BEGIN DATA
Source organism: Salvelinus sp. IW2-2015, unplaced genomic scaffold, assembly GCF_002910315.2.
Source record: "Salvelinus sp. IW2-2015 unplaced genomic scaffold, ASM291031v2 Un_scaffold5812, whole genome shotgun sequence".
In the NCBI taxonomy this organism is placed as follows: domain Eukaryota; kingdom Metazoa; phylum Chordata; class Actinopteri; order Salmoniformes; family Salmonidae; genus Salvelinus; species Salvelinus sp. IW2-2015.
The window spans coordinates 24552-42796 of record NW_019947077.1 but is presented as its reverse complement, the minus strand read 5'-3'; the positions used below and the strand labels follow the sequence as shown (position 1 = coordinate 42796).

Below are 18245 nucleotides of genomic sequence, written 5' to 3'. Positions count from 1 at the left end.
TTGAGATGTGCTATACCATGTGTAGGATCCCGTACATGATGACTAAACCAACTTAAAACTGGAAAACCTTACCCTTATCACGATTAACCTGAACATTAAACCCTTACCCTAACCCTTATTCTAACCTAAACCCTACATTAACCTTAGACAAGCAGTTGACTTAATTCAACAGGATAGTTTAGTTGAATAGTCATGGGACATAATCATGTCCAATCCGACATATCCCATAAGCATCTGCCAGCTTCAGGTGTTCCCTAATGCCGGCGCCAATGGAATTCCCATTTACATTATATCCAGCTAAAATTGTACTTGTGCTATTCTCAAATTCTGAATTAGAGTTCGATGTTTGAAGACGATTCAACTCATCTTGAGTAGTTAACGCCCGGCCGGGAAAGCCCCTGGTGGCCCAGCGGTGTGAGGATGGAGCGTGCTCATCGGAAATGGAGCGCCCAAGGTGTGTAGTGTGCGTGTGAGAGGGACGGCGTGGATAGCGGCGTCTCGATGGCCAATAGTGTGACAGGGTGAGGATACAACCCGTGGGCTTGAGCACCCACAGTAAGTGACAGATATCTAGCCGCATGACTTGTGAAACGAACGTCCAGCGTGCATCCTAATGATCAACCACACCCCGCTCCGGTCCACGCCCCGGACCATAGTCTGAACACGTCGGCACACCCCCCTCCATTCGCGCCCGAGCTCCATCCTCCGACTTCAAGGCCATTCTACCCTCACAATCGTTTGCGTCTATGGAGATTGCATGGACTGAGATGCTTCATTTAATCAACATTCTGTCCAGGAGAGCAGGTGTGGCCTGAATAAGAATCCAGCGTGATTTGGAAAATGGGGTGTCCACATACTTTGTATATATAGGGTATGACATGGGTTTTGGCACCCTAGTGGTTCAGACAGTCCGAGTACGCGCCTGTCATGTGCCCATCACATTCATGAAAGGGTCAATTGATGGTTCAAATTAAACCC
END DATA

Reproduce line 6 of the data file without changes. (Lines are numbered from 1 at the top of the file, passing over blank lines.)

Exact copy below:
TTGAGATGTGCTATACCATGTGTAGGATCCCGTACATGATGACTAAACCAACTTAAAACTGGAAAACCTTACCCTTATCACGATTAACCTGAACATTAAACCCTTACCCTAACCCTTATTCTAACCTAAACCCTACATTAACCTTAGACAAGCAGTTGACTTAATTCAACAGGATAGTTTAGTTGAATAGTCATGGGACATAATCATGTCCAATCCGACATATCCCATAAGCATCTGCCAGCTTCAGGTGTTCCCTAATGCCGGCGCCAATGGAATTCCCATTTACATTATATCCAGCTAAAATTGTACTTGTGCTATTCTCAAATTCTGAATTAGAGTTCGATGTTTGAAGACGATTCAACTCATCTTGAGTAGTTAACGCCCGGCCGGGAAAGCCCCTGGTGGCCCAGCGGTGTGAGGATGGAGCGTGCTCATCGGAAATGGAGCGCCCAAGGTGTGTAGTGTGCGTGTGAGAGGGACGGCGTGGATAGCGGCGTCTCGATGGCCAATAGTGTGACAGGGTGAGGATACAACCCGTGGGCTTGAGCACCCACAGTAAGTGACAGATATCTAGCCGCATGACTTGTGAAACGAACGTCCAGCGTGCATCCTAATGATCAACCACACCCCGCTCCGGTCCACGCCCCGGACCATAGTCTGAACACGTCGGCACACCCCCCTCCATTCGCGCCCGAGCTCCATCCTCCGACTTCAAGGCCATTCTACCCTCACAATCGTTTGCGTCTATGGAGATTGCATGGACTGAGATGCTTCATTTAATCAACATTCTGTCCAGGAGAGCAGGTGTGGCCTGAATAAGAATCCAGCGTGATTTGGAAAATGGGGTGTCCACATACTTTGTATATATAGGGTATGACATGGGTTTTGGCACCCTAGTGGTTCAGACAGTCCGAGTACGCGCCTGTCATGTGCCCATCACATTCATGAAAGGGTCAATTGATGGTTCAAATTAAACCC